Observing Lent? Ordering sushi? Planning a Feast of the Seven Fishes menu? There’s a good chance that you're eating salmon. According to the National Oceanic and Atmospheric Administration, salmon is the second-most consumed type of seafood in the United States, behind shrimp. It can be found in waters all over the world in many varieties, making it one of the most accessible proteins.

Salmon's tender, flaky, and flavorful meat is highly versatile. You can serve it raw in sushi and poke bowls, grill it on cedar planks, or roast a whole filet with any seasoning under the sun. We’d even go so far as to say that it’s the MVP of the sea.

Depending on how you’re cooking your salmon, there’s a good chance that you might end up eating it with the skin on—or, at least, eating around the skin. Fish skin understandably makes some people a little squeamish. Depending on the way it’s prepared, it can end up flabby, chewy, and downright unpleasant.

But beyond a flavor perspective, some people avoid salmon skin for health or safety concerns. There’s the risk of polluted waters, unsanitary hatchery conditions, and concern surrounding mercury. Those red flags are always lingering, but are they something you should actually take seriously?

We chatted with Melissa Pfeister, Stanford-medicine certified nutritionist, about all things salmon skin. So next time you’re making a batch of our Tuscan butter salmon, you can rest assured that your dinner will be as healthy as it is delicious.

Is Salmon Skin Safe To Eat?

Salmon skin is definitely safe to eat. In fact, Pfeister says it’s one of the healthiest parts of the whole fish.

"Salmon skin contains the highest amount of omega-3 fatty acids, more so than the flesh, along with a hefty dose of minerals, vitamin B, and vitamin D,” she says.

The omega-3 fatty acids are especially important here. This essential nutrient plays a significant role in cell function and contribute to your overall cardiovascular health. And since our bodies don’t produce omega-3 fatty acids on their own, eating foods that have them is especially important.

"Fish having higher fat, like salmon, contain these powerful and most important omega-3 fatty acids,” Pfeister says. "These omega-3s not only help to protect you from heart disease but they also reduce blood pressure and contribute to healthier skin, hair and nails.”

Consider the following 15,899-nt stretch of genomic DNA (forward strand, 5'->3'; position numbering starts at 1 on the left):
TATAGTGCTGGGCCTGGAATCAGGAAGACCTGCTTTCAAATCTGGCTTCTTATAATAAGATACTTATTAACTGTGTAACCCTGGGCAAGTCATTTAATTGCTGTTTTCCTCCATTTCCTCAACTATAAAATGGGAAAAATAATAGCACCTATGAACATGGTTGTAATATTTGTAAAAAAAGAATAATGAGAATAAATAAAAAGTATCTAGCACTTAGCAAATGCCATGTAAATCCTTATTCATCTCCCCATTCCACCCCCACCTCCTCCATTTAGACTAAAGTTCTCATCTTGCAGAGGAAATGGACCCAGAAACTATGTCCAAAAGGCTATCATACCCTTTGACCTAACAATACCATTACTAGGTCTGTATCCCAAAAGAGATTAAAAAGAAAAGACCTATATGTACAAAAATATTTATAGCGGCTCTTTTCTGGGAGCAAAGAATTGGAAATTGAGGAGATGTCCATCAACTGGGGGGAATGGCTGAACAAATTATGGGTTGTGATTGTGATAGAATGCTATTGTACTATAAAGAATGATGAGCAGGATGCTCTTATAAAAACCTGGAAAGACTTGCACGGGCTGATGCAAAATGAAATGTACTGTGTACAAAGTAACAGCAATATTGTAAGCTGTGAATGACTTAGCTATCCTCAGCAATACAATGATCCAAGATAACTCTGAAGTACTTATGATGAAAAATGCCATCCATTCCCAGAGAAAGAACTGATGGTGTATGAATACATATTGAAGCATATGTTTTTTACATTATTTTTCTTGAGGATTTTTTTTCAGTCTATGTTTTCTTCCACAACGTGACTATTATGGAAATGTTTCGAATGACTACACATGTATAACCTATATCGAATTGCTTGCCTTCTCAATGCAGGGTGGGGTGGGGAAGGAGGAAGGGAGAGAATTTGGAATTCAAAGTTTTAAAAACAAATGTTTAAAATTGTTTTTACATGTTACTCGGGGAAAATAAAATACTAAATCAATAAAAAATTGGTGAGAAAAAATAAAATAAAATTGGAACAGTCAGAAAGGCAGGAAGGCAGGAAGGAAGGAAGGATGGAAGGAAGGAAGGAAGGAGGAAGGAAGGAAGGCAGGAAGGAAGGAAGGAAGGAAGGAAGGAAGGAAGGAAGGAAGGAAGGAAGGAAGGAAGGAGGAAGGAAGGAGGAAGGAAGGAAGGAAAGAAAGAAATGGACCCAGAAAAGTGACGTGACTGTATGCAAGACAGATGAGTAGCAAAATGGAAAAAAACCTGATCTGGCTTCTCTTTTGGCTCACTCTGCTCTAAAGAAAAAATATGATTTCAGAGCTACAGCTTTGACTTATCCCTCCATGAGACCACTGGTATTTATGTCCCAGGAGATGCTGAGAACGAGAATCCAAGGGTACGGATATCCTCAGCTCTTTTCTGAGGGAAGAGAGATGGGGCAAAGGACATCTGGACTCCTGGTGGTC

How Should You Cook Salmon Skin?

The way you choose to cook your salmon can affect how healthy it is. Crispy salmon skin may be the most delicious preparation, but it comes at a cost: it diminishes some of its nutritional density. "When cooking salmon at higher temperatures, it loses some of its important vitamin D and omega-3 fats,” Pfeister says.

However, it’s worth noting that high temperatures don’t make salmon inherently unhealthy. You’ll still be able to take advantage of some of the nutrients and enjoy the crispy texture at the same time, just at lower concentrations than if the skin was cooked at a lower heat.

For those who are looking to maximize the health benefits of your fish, the oven is your friend. "Your best bet to retain the most nutrients inside the salmon is baking, keeping the skin on,” says Pfeister.

What Should You Look For When Buying Salmon?

Salmon skin comes with plenty of perks from a health standpoint. But that doesn’t mean it comes without some degree of risk. Ultimately, it all comes down to the quality of the fish you’re buying, so any health concerns are avoidable as long as you’re a smart shopper.

This applies to every type of fish, not only salmon. You want to make sure to source your seafood from reputable purveyors. It’s the best way to avoid fish that swims in contaminated water and minimize your exposure to harmful chemicals and bacteria.

On top of the safety considerations when shopping, the type salmon you choose will also have an impact on its nutrition. "The nutrients in salmon depend on the waters where they are sourced,” Pfeister says. "Wild salmon is nutritionally superior than farmed salmon, containing fewer calories, less fat and more vitamins and minerals."

2024-02-26T19:58:48Z dg43tfdfdgfd